Many traders and investors truly believe that Robinhood is completely, 100% free. By offering trades with zero commissions, the brokerage is catering to new traders and people that are just starting out. You can trade most common publicly traded companies on Robinhood, which is very appealing to many traders. After using this brokerage for some time, however, you realize that while you may not be paying commissions for your trades, your orders are not be filled as efficiently as other brokerages, causing you to lose money. Many brokerages are very fast at filling orders, within fractions of a second after you place the order. Since Robinhood is free, they aren't as concerned with the speed in which your orders are filled, giving them time to search out the highest bidding market maker to fill your order. Basically, your order information is sold to high frequency trading (HFT) companies that will buy shares of a stock at a lower cost then your bid price and then turn around and sell them to you at your bid price milliseconds later. By not filling orders immediately, you will be losing out on potential lower entries, or higher sells, thus costing you money.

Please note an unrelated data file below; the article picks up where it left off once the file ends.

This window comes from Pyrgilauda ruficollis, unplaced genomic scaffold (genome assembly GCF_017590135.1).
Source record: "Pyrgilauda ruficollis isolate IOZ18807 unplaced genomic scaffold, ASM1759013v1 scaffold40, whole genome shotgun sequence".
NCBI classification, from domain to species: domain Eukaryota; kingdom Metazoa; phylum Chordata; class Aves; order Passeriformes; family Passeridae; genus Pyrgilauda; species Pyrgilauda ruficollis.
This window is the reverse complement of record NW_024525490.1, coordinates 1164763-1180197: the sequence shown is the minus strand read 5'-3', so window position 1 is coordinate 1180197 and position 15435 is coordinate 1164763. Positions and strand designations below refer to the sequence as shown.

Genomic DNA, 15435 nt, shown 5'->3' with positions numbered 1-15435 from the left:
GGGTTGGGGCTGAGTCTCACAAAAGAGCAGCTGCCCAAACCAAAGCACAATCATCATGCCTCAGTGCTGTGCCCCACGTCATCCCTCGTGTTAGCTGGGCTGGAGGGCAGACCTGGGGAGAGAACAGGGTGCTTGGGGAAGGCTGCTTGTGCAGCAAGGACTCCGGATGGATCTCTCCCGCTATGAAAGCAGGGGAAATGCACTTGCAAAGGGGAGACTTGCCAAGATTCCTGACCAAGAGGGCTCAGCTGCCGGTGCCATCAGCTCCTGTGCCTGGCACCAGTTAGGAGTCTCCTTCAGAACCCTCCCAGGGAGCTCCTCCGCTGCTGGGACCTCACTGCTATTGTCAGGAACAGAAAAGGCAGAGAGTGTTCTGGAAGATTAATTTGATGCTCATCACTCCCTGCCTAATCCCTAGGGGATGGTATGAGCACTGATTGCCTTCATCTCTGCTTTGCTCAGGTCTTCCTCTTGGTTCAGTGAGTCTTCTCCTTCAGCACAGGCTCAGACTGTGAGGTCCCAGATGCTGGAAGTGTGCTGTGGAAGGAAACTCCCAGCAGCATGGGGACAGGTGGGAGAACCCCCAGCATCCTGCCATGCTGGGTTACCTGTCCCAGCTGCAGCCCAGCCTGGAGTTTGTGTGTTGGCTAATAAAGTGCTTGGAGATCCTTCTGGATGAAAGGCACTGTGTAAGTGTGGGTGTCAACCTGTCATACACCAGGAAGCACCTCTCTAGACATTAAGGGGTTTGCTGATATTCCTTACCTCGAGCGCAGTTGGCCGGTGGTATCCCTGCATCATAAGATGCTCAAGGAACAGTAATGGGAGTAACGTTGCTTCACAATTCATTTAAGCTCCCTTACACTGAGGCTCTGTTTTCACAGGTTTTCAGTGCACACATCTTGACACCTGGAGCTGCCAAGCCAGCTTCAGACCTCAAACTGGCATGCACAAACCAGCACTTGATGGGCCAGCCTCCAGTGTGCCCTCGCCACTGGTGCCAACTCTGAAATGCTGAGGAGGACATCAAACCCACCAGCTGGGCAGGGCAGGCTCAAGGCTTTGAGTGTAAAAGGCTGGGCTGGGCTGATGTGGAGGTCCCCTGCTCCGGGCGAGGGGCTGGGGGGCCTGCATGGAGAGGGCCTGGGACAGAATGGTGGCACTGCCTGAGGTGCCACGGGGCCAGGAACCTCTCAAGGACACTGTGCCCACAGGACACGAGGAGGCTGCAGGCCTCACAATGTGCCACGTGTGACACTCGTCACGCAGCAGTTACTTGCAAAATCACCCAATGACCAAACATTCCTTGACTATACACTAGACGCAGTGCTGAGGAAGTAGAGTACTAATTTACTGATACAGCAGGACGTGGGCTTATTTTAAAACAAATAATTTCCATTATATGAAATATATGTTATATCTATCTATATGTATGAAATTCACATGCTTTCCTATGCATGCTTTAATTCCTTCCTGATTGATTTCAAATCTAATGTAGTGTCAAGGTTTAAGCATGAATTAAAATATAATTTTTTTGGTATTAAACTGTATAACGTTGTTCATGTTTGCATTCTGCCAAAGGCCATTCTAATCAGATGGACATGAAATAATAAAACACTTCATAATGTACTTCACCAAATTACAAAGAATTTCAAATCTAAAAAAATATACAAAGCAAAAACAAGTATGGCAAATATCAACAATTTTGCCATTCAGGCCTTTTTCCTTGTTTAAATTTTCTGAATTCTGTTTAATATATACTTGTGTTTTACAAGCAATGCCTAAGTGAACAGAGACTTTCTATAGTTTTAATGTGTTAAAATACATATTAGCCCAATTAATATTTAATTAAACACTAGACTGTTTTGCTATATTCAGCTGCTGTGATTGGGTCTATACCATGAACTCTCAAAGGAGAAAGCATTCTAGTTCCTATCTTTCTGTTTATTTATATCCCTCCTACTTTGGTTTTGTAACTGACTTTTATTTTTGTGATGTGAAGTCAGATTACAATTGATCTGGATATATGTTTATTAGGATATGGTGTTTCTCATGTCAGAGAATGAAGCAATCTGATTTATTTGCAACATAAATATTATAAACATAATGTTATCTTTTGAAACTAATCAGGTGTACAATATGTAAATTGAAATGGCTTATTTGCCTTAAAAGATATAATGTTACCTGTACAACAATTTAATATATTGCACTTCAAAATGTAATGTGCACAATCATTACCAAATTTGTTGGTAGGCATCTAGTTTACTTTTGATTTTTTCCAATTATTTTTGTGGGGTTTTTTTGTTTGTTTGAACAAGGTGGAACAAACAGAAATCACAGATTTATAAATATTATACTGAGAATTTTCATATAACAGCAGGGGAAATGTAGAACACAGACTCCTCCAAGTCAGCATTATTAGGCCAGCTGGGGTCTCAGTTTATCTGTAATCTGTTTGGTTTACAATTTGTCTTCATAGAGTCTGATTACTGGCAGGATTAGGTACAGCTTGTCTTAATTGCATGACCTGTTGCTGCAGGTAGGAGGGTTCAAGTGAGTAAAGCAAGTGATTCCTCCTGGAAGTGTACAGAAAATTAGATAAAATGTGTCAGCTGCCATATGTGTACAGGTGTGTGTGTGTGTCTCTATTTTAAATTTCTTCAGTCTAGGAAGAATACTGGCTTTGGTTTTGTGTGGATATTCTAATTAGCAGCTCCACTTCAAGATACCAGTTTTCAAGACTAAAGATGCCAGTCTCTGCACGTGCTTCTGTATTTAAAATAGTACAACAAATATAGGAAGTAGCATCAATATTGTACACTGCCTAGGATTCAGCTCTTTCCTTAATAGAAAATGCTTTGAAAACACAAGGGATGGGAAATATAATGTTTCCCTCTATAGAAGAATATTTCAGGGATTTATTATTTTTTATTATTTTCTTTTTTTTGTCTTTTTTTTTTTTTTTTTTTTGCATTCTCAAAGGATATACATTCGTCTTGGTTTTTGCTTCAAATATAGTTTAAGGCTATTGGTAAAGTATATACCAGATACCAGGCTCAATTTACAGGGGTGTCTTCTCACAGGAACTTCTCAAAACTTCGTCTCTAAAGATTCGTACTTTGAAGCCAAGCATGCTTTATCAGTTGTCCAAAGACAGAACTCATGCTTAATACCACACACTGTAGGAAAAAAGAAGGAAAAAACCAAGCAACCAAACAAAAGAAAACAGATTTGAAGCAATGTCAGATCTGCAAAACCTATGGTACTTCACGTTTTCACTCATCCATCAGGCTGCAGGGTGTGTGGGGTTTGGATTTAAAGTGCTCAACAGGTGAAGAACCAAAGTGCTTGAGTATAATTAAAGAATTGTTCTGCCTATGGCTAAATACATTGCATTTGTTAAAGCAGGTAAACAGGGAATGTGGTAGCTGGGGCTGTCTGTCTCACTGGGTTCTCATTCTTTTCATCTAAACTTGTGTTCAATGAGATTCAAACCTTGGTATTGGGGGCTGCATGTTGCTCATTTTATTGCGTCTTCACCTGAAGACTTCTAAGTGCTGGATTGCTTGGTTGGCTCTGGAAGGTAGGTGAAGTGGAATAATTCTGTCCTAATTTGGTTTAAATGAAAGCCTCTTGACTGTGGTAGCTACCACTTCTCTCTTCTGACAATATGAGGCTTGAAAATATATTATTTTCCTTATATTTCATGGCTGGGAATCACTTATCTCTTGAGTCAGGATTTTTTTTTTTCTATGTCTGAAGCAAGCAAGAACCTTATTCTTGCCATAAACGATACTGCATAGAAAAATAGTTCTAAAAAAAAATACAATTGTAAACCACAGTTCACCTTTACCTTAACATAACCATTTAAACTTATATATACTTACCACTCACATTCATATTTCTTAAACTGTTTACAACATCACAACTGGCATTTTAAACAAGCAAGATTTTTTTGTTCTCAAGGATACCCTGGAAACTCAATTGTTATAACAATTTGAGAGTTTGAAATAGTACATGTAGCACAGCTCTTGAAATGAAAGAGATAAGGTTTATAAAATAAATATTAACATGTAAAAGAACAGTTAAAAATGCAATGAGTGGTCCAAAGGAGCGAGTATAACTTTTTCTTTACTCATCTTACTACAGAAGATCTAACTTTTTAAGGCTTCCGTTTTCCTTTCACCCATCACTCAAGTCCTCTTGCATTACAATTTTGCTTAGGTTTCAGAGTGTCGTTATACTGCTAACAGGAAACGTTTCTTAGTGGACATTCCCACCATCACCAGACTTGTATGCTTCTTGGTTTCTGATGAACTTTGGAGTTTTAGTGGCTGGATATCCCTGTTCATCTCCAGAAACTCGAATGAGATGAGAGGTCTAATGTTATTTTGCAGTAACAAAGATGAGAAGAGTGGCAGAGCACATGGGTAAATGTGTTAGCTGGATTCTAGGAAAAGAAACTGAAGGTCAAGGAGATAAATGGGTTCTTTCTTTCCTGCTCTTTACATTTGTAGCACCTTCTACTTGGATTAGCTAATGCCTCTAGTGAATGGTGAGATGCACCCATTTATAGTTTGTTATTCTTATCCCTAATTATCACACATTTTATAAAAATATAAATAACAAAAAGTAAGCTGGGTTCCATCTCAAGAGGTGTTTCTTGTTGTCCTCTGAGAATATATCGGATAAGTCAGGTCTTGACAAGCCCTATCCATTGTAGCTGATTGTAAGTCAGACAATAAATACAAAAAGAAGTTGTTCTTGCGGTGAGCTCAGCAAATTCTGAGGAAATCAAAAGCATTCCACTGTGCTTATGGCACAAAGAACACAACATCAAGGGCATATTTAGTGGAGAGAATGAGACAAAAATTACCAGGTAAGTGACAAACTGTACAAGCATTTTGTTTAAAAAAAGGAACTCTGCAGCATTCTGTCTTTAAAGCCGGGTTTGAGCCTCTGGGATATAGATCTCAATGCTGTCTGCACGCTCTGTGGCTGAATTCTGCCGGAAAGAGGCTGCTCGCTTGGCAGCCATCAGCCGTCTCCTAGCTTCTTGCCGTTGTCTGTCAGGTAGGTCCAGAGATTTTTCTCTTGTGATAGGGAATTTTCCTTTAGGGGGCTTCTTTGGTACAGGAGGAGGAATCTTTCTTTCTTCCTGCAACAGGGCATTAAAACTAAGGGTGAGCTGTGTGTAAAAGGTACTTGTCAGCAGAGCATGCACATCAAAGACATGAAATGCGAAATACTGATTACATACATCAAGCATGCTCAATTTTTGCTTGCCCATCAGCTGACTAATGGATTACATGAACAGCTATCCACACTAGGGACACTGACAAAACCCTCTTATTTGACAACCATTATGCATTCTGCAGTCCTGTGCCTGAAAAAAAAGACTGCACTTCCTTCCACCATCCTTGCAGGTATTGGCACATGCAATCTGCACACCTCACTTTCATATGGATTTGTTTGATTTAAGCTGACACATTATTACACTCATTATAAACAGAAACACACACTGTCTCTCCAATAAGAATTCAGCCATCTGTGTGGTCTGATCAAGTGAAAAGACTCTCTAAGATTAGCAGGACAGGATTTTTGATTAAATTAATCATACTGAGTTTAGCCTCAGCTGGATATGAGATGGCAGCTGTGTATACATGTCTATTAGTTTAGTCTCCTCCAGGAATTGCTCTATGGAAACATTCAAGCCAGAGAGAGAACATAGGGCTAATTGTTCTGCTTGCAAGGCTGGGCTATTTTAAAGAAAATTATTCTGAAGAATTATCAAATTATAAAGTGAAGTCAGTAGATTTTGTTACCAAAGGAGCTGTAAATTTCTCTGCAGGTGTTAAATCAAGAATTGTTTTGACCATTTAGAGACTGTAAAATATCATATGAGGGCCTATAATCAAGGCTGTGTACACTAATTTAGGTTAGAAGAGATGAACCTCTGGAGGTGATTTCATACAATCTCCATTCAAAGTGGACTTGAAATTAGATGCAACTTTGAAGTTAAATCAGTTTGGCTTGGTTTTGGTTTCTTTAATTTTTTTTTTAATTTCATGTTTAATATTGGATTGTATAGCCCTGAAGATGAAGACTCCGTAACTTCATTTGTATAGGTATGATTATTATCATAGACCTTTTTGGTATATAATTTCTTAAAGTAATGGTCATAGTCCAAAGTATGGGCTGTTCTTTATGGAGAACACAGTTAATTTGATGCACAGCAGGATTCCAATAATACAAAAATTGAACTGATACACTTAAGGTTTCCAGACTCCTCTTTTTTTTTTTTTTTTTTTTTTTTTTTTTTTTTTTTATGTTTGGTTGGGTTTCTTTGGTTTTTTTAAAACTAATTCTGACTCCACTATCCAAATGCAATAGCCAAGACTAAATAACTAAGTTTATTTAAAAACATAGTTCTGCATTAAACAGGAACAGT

For example:

If you place an order for 100 share of $ROKU at $100/share, Robinhood sells that information to HFT's. The HFT then waits for the price to drop below $100/share and buys 100 shares immediately. Let's say that price is $99.90/share. The HFT then immediately sells the 100 shares back allowing Robinhood to fill your order and, allowing the HFT to profit $0.10/share. You end up paying $0.10 more than what the lowest actual price per share was. So for the 100 shares you bought which should have been at fair market price, you end up paying $10 more for that trade. Multiply then by 200, 300, 500, or 1000 shares, and you're losing a lot of money! 

The Problems